It is all too easy to focus on the serial winners and the top of the rankings when looking back over a cycling season, your mind immediately casts back to moments like Tom Pidcock on Alpe d'Huez, or Elisa Longo Borghini on the cobbles of Roubaix.
As a result, one often ends up overlooking those who have had genuinely great years, possibly overachieved or reached their best, but just didn't pass the threshold of what we deem as the true elite.
For every Tadej Pogačar, there's a Simon Geschke.
The German rider, who is in the second year of his contract with Cofidis, is known largely for having a great beard, being a vegan, and liking rock music, but also had a stellar 2022.
He kicked it off slowly, being a loyal domestique to his starrier teammates like Ion Izagirre and Guillaume Martin, supporting the former to second at Itzulia Basque Country, before seizing his chance at the Tour de Romandie at the end of April, finishing third overall on general classification. His season almost got one step better at the Tour de France, where he was the man with the King of the Mountains jersey for the longest, and the final challenger to Jonas Vingegaard, the eventual winner.
"It was a very good year for me, especially the season up until the Tour," the 36-year-old modestly says. "There are always up and downs, but I was really happy with my shape from Pais Vasco to the Tour of Romandie, where I was supposed to be a helper but I could do a job there. At Romandie I got a result myself, which was really good for me and the team.
"We were chasing WorldTour points all year, so that was good. At the Tour I was in the same shape again, and it was fantastic for me. I didn't win anything, but the Tour I rode was so good. I was disappointed to not win the mountains classification, but in the end I went home and I was satisfied with that."
One supposes this is the life of a professional rider, having to be satisfied with a near miss which could be the biggest event of a career. Still, the visibility in the polka dots was important for Geschke, as was the confidence he gained from the performance.
"I had been eyeing the mountains jersey for a long time because to be honest it is the most realistic goal, for me to do something at the Tour," he explains. "Sure, stage wins are a possibility out of breakaways, but this is the next goal. Things like that or the combativity award.
"I don't go in breakaways just for TV exposure, I wanted to do something at the biggest race in the world. Anything you can win there is a good thing. The mountains jersey would have been as good as a stage win. We wanted to keep the jersey as long as possible, but I wasn't expecting to keep it for that long. It worked out almost perfectly, but it wasn't enough."
Smaller teams risk being criticised by fans if they are not being aggressive enough, what purpose do they serve if not to animate the race with only slim hopes of success? Geschke was a rebuttal to that critique at the Tour, trying to win a competition, putting himself up the road and challenging.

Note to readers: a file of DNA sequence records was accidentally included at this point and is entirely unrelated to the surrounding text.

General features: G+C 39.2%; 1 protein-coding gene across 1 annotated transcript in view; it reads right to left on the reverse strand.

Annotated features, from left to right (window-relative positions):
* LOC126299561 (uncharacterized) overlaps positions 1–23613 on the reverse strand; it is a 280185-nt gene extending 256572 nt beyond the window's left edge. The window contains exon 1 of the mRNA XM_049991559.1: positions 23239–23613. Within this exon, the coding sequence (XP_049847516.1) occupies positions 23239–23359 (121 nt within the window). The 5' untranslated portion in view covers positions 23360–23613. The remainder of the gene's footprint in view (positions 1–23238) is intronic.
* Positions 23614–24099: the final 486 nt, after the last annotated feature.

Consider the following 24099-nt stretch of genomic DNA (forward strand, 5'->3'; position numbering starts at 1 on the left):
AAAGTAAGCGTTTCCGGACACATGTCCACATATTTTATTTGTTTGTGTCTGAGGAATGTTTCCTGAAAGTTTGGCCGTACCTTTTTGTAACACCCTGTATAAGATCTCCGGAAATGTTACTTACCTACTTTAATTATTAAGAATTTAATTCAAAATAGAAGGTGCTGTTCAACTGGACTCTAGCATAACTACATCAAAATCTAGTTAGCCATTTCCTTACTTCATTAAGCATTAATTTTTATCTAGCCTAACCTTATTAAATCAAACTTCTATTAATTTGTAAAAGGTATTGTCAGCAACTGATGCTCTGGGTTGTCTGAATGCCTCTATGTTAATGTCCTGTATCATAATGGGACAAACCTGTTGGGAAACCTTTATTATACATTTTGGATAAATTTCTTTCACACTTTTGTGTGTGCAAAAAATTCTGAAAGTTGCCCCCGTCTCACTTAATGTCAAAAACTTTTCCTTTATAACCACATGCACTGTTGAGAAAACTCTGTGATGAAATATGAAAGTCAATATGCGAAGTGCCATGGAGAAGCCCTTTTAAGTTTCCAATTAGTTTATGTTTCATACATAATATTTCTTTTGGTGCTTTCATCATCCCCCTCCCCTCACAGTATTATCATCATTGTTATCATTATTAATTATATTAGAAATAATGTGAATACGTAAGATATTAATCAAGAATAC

It doesn't hurt that ASO in an effort to spice up the KOM contest has made moves to enable Geschke to contest it.
"It used to be double points for mountain top finished, but they changed it," he explains. "They shifted the focus to the average climber again like me. I missed only one climb, and that's what decided it.
"Next year maybe more guys will try, and I'm sure the Tour also wants the mountains jersey to have a higher value again. It was really exciting, at least that's what I heard. In other years it seemed like a last week thing, but maybe I inspired a few riders to go for it right from in the beginning."
As for Romandie, it was Geschke's highest profile general classification placing ever, all the more impressive given his age. It is seven years since he won a stage of the Tour de France while riding for Sunweb, probably the result of his career.
"Romandie doesn't happen very often," he admits. "I was third at Tour Down Under two years ago, but before that I don't know if I was ever top 10 in a WorldTour stage race, but I was never really a GC rider. Romandie, and also the TDU, I had a chance and I was in good shape. It can happen, when you are strong. I am not often the sole leader of a team, and in both races I was the plan B.
"At Romandie, we went for Ion Izagirre because of the two time trials, but he crashed on the first day, and then we saw what was possible, and I came out third."
However, given the opportunity, he seized it.
"For me it was good, because I didn't have the pressure and I just tried to hang on." Geschke says. "The day before was quite a hard mountain stage and I finished top 10 so I was already happy. I wasn't there for a podium result, if I was I would have been more nervous. Even if you have a lot of experience you can get nervous. That week, I was already happy and then I went into the TT quite relaxed and finished second, which was a bigger surprise than the GC.
"It gives me confidence for sure, but at Cofidis we still have guys like Guillaume Martin and Izagirre who are normally stronger than me when everything falls into place. This week it was the other way round, when we changed the plan."
It might not happen again, or it might not, but Geschke is a reminder that there is a vibrant life below the top, of riders achieving their best results and succeeding, even if they rarely get the column inches for it.
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